How to Increase Collagen and Elastin in Skin Naturally

Naomi W. Your wellness explorer

Supported by Research

There’s emerging science and published research supporting this topic.


When it comes to our health, I like to understand both the big picture of whole foods and the whole body; and also love learning the science that explains the intricacy and details of how our cells work. Today I want to take a deep dive with you into a very special protein in the body, called elastin. It doesn’t always get much air time, but when it comes to glowing skin, elastin is crucial to understand and support.

Elastin is a protein found in the connective tissue that is rich in the amino acids glycine and proline. Elastin structure plays an important role1 in arteries (found in vessels and the heart- stretching to control blood pressure), lungs, ligaments (allows spring in cartilage to absorb shock and avoid injury), cartilage, the bladder and of course, our skin.

Elastin protein is highly elastic like the name suggests, and its main function is to help skin return to position after stretching or contracting. Imagine stretching and releasing a rubber and how it bounces back to its original shape.

Now imagine a stretched-out rubber band that doesn’t bounce back so easily. This is what can happen to elastin in the body over time as a result of imbalanced nutrition, age, and sluggish autophagy2.

In my New York Times Bestselling Book, Glow 15, I talk about harnessing the power of autophagy, or cellular recycling, to rebuild skin cells and effectively de-age the skin. Elastin is a key component of this and so important for skin health.

Elastin and Skin – Protect Your Glow

When it comes to skin health and radiance, elastin means elasticity and resilience in the skin. We produce less elastin as we age and this reduction over time can contribute to fine lines, wrinkles, and sagging skin. When elastin is strong and plentiful, it actually inhibits skin changes related to age. It is also possible that the body produces abnormal elastin function or puts elastin in inappropriate places in response to free-radical damage from the sun, smoking and other toxin exposures.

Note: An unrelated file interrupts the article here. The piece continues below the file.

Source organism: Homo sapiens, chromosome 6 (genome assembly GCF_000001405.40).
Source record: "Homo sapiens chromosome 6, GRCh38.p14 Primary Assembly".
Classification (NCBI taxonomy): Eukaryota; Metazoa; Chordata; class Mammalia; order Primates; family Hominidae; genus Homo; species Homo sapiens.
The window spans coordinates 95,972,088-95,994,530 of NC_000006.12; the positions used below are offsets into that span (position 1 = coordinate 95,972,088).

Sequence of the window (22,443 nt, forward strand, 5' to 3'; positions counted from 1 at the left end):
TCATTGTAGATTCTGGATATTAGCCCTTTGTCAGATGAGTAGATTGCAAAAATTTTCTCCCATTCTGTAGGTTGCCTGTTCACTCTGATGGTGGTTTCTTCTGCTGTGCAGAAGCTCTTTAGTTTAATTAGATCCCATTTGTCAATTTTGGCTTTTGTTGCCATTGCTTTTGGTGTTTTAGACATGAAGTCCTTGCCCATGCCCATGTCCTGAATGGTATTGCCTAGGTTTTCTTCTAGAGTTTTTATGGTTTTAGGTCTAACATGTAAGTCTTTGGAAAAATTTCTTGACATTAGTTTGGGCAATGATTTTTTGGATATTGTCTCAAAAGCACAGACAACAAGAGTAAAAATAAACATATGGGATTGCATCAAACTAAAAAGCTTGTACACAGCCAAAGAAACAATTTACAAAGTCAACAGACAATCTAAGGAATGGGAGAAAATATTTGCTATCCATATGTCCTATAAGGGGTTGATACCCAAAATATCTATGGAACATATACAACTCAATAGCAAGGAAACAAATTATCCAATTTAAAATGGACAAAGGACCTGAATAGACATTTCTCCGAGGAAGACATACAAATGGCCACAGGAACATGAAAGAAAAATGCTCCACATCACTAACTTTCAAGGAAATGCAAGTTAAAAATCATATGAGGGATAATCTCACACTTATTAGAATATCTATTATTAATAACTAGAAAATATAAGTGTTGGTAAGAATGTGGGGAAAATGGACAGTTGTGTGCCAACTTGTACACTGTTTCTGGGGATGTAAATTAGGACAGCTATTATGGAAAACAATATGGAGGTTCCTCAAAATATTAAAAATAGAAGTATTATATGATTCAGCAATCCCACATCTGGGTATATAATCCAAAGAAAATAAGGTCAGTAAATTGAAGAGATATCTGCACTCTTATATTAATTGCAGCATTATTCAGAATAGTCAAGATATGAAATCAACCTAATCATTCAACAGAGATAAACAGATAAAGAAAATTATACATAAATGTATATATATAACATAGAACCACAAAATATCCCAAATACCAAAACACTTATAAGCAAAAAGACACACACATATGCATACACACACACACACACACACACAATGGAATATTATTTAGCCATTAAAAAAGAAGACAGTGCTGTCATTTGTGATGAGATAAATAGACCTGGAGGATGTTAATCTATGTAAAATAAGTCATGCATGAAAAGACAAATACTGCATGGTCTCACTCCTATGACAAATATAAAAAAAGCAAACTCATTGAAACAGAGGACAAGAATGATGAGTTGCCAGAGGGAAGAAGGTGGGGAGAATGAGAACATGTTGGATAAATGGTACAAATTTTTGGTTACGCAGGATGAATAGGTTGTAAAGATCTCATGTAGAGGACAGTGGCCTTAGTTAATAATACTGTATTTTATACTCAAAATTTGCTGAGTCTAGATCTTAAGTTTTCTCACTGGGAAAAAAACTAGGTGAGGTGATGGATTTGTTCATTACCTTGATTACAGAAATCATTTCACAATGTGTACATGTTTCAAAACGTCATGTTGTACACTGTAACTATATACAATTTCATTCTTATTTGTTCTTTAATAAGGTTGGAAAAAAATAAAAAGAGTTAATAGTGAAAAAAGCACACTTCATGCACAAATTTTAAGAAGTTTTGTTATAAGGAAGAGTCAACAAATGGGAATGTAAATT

Elastin is often used topically in the cosmetics industry as a potent topical to help improve skin’s elasticity and reverse signs of aging. However, our internal nutrition, lifestyle, and self-care are equally important. It is essential to protect our skin, both inside and out, from toxins.

The Collagen and Elastin Connection 

Collagen protein gets a lot of airtime when it comes to skin health, and for good reason. Collagen is essential for providing the framework and structure to skin, as well as other tissues in the body. Collagen vs Elastin: Whereas collagen provides the structure, elastin provides the flexibility.  And the truth is that we really need them both working in partnership.

Collagen and elastin are humectants meaning that they hold on to water making them essential for maintaining the hydration of the skin and creating that plumpness and glow that we all desire.

This 2015 study in The Open Nutraceuticals Journal showed that collagen supplementation improves the smoothness and hydration of skin and diminished the appearance of wrinkles.

What’s more, is that collagen contains glycine and proline which are also important for elastin formation. So, supplementing with collagen can improve both. A 2014 double-blind, placebo-controlled study showed that collagen supplementation significantly improves the skin elasticity levels in older women when compared to placebo. And another 2014 study showed that collagen supplementation improved elastin production and reduced skin wrinkles over an 8-week period.

This is great news and means that our nutrition and lifestyle choices that support overall health, autophagy and collagen production, are also positively impacting elastin skin care. And if you’re anything like me, I know that you want the “rubber band in your skin” to easily bounce back for years to come.

Here’s how.

How to Maintain and Improve Skin Elasticity